You were 6 years old when you first heard the phrase, “men don’t cry”. Your mum had told you this when Bilikisu; your neighbor’s daughter beat the hell out of you in a street fight. You burst out in tears and ran to your mother.

She welcomed you with two thunderous slaps. “Are you insane? You let a girl beat you?”, your mum said. “But Bilikisu attends karate class”, you said in your defense. “Karate or no Karate. Men don’t cry”, she answered.

It stuck in your head and even though you have cried a lot of times over the years, nobody has ever seen you cry.

You were 26 when you met Chioma. You loved her and she loved you. That day when you both sat at the mall, she held your hands and looked into your eyes; “Kayode, I want you to know that you can be vulnerable with me. I’ll like to go through every phase of life with you”, she said.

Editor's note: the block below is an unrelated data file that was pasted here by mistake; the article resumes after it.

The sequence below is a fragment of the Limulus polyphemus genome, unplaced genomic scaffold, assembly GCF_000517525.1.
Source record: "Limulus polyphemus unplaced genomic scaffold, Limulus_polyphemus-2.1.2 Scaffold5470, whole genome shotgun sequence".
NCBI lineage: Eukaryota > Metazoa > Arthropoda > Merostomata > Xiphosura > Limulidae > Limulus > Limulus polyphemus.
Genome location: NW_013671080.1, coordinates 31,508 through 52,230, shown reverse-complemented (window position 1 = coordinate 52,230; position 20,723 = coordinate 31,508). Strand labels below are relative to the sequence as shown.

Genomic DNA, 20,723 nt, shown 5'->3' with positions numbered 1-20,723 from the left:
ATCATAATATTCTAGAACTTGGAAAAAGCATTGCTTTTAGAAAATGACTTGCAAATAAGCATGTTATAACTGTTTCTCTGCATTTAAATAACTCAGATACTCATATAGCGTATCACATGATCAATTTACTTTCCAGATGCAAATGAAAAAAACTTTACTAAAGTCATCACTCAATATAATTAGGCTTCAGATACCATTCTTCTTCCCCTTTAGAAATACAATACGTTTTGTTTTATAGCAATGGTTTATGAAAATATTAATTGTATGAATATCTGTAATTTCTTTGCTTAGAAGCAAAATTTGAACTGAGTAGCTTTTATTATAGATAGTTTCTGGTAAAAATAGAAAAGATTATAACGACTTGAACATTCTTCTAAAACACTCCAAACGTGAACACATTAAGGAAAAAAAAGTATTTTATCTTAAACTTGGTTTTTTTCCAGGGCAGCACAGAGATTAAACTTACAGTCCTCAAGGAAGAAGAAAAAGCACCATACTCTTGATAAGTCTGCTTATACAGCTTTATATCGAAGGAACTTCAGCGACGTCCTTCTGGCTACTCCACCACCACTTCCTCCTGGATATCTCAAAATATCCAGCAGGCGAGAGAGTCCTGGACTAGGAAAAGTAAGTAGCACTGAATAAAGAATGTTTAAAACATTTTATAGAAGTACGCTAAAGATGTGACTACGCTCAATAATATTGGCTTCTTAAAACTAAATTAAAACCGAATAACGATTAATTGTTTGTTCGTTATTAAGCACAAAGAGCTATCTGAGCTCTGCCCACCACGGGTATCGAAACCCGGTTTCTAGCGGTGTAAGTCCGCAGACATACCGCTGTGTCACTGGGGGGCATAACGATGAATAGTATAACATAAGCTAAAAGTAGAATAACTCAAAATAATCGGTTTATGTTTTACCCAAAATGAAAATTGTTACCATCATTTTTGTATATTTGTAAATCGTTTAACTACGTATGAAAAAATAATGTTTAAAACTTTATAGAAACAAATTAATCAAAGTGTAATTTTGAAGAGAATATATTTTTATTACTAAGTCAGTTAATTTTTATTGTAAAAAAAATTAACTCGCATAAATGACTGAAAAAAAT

You were glad you finally found the woman that would never yell at you.

A few years later, when you came home in tears, your jacket in one hand and a sack letter in the other, you expected Chioma to draw you into a warm embrace, pat your head and make you lie on her bosom as long as you’d want.

“Kayode, you better shake it off. Another job will come. Stop crying like a woman”, Chioma said.

That night, Chioma wore her favorite lingerie and paced the bedroom, you knew what she wanted but you were in no mood to approach it. She came on you and you had to succumb. Understandably, you couldn’t last two minutes in bed. She got upset and called you a weakling.

In shame, you dragged your naked self into the bathroom. You were in the bathtub for one hour, bathing in your own tears.

Now, you have a male child, you just walked in on him staring at his dead mother’s picture – your wife. She died at childbirth.

Obviously, he has been crying. “Bolarin, you need to stop crying. You have to man up”, you said.

Same language.
Different generations.
The cycle continues.


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